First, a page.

Why does Easter keep changing dates?
Ireland and Britain had their own way of calculating the date of Easter
The lunar months that “lost” a day became 29 days rather than 30, and were known as occasions of “saltus” or jumps
This week, perhaps without knowing it, you are experiencing a medieval resolution to a conflict between the lunar and solar calendars.
The “moveable feast” of Easter occurs relatively late in the solar calendar this year. The reason that the date moves each year is because medieval Christianity sought to align the holiday in time as closely as possible with the Jewish feast of Passover but not to base its calculation on the Jewish calculation for the date of Passover.
The church also decided that Easter should occur on a Sunday which added another layer of complication.
The lunar calendar is composed of 12 months made up of 29 to 30 days each, following the waxing and waning of the moon. However, this calendar must be adjusted periodically because it is shorter than the amount of time it takes the earth to revolve around the sun (the solar year).
The adjustment is made by adding an additional month. If this additional month was not added then the relationship between the months and the seasons would eventually be broken as the lunar year, and the solar year would drift further and further apart.
The feast of Passover celebrates the exodus of the Jews from Egypt which occurred in spring, and therefore the Hebrew lunar calendar must be adjusted to ensure that Passover always occurs in spring. The Christian feast of Easter was supposed to occur after Passover. However, to further separate Christianity and Judaism, the relationship with Passover was replaced with a rule to celebrate Easter on the first Sunday after the spring (vernal) equinox.
What predominated was a cycle of 84 years that managed to reasonably compensate for the difference between lunar and solar cycles. Over a year the difference was 11 days, so over 84 years it was 924 days.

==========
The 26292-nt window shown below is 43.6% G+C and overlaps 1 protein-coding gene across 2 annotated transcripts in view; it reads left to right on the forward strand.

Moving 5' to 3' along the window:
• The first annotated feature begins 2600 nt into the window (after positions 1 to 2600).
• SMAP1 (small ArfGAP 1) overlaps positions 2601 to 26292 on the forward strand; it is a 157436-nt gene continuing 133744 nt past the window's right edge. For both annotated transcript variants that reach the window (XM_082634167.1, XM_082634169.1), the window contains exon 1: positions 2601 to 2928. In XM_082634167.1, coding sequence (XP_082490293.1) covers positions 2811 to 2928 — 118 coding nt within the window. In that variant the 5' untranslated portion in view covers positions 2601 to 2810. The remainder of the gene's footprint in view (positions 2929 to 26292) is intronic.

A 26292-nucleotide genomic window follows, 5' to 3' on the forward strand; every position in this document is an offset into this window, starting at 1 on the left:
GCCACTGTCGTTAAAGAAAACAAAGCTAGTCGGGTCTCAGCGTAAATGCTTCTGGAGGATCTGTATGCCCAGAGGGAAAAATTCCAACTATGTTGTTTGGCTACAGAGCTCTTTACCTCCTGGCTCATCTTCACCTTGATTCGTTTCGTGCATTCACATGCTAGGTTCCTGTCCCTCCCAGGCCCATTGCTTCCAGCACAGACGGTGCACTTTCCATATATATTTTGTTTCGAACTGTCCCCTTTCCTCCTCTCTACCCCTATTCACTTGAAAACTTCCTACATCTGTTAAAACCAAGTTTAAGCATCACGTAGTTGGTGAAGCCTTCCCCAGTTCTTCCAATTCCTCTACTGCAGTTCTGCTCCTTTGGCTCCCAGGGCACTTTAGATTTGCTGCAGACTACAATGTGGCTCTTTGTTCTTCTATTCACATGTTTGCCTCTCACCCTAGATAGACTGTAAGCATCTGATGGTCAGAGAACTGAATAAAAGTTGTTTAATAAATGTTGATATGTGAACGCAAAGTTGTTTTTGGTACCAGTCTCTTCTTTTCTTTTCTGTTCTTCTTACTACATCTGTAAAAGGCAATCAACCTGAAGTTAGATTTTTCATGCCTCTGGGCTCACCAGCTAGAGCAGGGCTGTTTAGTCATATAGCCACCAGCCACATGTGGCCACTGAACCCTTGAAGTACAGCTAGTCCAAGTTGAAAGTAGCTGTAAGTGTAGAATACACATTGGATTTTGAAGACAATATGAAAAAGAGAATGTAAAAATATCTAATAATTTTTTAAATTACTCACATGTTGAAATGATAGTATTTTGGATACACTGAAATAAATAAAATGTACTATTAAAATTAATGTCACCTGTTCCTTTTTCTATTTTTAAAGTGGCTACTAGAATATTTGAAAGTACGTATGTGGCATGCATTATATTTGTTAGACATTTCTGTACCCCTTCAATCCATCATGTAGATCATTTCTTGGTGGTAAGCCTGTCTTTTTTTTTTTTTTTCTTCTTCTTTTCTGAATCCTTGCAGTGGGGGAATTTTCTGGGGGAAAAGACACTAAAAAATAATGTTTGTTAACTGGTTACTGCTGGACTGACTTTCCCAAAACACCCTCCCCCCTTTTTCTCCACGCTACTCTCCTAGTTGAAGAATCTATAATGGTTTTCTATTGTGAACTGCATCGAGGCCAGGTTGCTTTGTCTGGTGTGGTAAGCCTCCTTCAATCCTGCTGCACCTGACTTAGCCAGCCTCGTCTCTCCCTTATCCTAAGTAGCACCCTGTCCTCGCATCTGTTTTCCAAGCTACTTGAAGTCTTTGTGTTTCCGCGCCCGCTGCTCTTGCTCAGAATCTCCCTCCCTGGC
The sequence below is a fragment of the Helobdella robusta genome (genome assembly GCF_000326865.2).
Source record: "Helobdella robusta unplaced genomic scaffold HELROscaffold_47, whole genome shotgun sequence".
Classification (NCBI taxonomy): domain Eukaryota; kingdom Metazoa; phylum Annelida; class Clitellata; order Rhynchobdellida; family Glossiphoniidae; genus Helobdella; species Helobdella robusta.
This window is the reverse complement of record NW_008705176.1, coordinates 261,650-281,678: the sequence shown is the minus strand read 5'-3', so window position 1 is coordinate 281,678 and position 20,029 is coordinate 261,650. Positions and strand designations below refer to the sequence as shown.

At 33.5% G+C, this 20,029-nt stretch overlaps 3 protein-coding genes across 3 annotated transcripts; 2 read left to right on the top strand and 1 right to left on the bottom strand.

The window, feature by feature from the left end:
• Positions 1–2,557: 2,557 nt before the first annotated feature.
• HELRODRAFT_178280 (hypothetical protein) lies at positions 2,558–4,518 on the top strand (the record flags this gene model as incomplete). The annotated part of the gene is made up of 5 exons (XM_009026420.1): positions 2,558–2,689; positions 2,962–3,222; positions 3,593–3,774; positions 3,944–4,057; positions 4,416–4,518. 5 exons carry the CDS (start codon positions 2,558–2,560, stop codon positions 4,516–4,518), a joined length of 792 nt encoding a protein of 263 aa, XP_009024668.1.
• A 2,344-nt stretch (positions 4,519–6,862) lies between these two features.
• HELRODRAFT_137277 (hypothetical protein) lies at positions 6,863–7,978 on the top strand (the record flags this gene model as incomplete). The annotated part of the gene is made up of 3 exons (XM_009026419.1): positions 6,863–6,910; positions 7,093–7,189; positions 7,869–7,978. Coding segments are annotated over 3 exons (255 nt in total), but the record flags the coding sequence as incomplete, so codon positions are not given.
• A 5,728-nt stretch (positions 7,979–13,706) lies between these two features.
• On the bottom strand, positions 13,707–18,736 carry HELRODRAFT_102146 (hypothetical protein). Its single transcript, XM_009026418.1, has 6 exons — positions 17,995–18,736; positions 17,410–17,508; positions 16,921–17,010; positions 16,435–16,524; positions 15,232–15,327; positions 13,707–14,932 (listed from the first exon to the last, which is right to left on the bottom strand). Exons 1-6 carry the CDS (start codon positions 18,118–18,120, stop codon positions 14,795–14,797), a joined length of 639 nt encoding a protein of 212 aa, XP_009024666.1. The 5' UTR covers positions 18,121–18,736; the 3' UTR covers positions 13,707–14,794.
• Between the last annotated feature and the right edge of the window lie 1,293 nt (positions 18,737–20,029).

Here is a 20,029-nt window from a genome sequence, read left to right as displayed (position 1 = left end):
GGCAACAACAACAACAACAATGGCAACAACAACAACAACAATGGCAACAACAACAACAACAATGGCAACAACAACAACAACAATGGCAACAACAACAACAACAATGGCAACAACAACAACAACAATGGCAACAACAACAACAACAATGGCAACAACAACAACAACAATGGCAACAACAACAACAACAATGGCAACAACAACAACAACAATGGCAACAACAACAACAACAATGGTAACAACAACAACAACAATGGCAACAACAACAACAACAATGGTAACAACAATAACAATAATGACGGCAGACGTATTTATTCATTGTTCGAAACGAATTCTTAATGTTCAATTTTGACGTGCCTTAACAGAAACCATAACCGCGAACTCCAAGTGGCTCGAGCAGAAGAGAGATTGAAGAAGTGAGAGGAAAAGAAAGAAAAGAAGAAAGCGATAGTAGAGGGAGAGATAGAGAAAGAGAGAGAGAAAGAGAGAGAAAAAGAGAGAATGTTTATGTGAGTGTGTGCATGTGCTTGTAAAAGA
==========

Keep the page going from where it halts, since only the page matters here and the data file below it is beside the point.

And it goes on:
The “computers” could calculate the date of Easter by adjusting the lunar year to align with the solar year through periodically inserting 31 full months into the lunar cycle over 84 years and then subtracting a day from six of these months. The lunar months that “lost” a day became 29 days rather than 30, and were known as occasions of “saltus” or jumps.
However, predictions based on these compromises were never going to be completely accurate. A solar year, if defined as the time it takes to go from one spring equinox to the next, is not 365 days but 365.24219 days. So the calculation would have a small error that would grow larger over time, eventually making the date incorrect and bringing the observed astronomical cycle of the moon out of alignment with the calendar month.
Ireland and Britain had their own tradition of computistics, as the science of calculating the date of Easter is known. In the 7th century the Irish were reported to be celebrating Easter on a cycle that was different from that of Rome. Thus Easter in Ireland was not the same day as Easter in Rome, and before 630 Pope Honorius wrote to the leaders of the Irish church asking them to change their calculations to match those of Rome.
This alteration was apparently accepted by the southern Irish church at the Synod of Magh Lene in 630. This was not accepted by the northern church, however, and the controversy continued for some years after.
Some Easter computus terms (impress your friends, win a pub quiz?)
Computer: a person who calculates the date of Easter
Lunar month: 29.5 days, a cycle from new moon to the next new moon
Epact: the difference in length between the lunar and solar year; also refers to the age of the moon on the first day of the year
Intercalary: a number of days inserted into the lunar year to bring it into alignment with the solar year
Saltus lunae: the “jump” of the moon; refers to the dropping of days from lunar months over a cycle of years